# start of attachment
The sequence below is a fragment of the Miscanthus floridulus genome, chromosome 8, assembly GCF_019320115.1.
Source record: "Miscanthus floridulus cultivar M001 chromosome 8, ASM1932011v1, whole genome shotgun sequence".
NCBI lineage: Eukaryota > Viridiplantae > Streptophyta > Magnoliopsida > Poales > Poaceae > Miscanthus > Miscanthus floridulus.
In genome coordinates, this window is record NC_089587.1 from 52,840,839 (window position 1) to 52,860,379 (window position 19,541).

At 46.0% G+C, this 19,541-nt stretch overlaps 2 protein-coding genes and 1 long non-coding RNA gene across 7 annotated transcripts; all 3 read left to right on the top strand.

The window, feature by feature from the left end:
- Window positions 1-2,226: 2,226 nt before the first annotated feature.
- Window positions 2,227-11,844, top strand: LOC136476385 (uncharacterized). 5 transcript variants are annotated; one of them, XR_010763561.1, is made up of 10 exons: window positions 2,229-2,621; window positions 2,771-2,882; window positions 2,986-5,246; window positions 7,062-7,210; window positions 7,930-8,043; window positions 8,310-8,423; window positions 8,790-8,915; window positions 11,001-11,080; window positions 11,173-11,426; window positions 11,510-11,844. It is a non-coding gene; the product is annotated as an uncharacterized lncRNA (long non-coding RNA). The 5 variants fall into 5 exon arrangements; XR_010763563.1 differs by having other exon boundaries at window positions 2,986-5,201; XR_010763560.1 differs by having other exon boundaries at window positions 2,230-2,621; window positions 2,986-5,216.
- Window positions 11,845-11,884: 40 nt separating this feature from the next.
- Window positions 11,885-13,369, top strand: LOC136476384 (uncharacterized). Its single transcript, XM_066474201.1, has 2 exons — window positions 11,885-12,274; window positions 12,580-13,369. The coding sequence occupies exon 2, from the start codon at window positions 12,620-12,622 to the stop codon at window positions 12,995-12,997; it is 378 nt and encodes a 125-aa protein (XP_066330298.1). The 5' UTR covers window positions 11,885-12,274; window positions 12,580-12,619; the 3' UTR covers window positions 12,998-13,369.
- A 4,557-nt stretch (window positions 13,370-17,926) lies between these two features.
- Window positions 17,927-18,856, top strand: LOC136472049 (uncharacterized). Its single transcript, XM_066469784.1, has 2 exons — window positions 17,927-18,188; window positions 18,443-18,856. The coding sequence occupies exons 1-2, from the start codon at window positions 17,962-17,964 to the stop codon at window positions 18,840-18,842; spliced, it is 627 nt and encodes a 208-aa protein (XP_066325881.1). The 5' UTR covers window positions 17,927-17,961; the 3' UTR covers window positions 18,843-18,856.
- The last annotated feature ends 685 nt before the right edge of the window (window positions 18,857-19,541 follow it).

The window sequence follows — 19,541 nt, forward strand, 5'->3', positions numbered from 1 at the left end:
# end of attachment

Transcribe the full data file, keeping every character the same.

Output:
The sequence below is a fragment of the Miscanthus floridulus genome, chromosome 8, assembly GCF_019320115.1.
Source record: "Miscanthus floridulus cultivar M001 chromosome 8, ASM1932011v1, whole genome shotgun sequence".
NCBI lineage: Eukaryota > Viridiplantae > Streptophyta > Magnoliopsida > Poales > Poaceae > Miscanthus > Miscanthus floridulus.
In genome coordinates, this window is record NC_089587.1 from 52,840,839 (window position 1) to 52,860,379 (window position 19,541).

At 46.0% G+C, this 19,541-nt stretch overlaps 2 protein-coding genes and 1 long non-coding RNA gene across 7 annotated transcripts; all 3 read left to right on the top strand.

The window, feature by feature from the left end:
- Window positions 1-2,226: 2,226 nt before the first annotated feature.
- Window positions 2,227-11,844, top strand: LOC136476385 (uncharacterized). 5 transcript variants are annotated; one of them, XR_010763561.1, is made up of 10 exons: window positions 2,229-2,621; window positions 2,771-2,882; window positions 2,986-5,246; window positions 7,062-7,210; window positions 7,930-8,043; window positions 8,310-8,423; window positions 8,790-8,915; window positions 11,001-11,080; window positions 11,173-11,426; window positions 11,510-11,844. It is a non-coding gene; the product is annotated as an uncharacterized lncRNA (long non-coding RNA). The 5 variants fall into 5 exon arrangements; XR_010763563.1 differs by having other exon boundaries at window positions 2,986-5,201; XR_010763560.1 differs by having other exon boundaries at window positions 2,230-2,621; window positions 2,986-5,216.
- Window positions 11,845-11,884: 40 nt separating this feature from the next.
- Window positions 11,885-13,369, top strand: LOC136476384 (uncharacterized). Its single transcript, XM_066474201.1, has 2 exons — window positions 11,885-12,274; window positions 12,580-13,369. The coding sequence occupies exon 2, from the start codon at window positions 12,620-12,622 to the stop codon at window positions 12,995-12,997; it is 378 nt and encodes a 125-aa protein (XP_066330298.1). The 5' UTR covers window positions 11,885-12,274; window positions 12,580-12,619; the 3' UTR covers window positions 12,998-13,369.
- A 4,557-nt stretch (window positions 13,370-17,926) lies between these two features.
- Window positions 17,927-18,856, top strand: LOC136472049 (uncharacterized). Its single transcript, XM_066469784.1, has 2 exons — window positions 17,927-18,188; window positions 18,443-18,856. The coding sequence occupies exons 1-2, from the start codon at window positions 17,962-17,964 to the stop codon at window positions 18,840-18,842; spliced, it is 627 nt and encodes a 208-aa protein (XP_066325881.1). The 5' UTR covers window positions 17,927-17,961; the 3' UTR covers window positions 18,843-18,856.
- The last annotated feature ends 685 nt before the right edge of the window (window positions 18,857-19,541 follow it).

The window sequence follows — 19,541 nt, forward strand, 5'->3', positions numbered from 1 at the left end: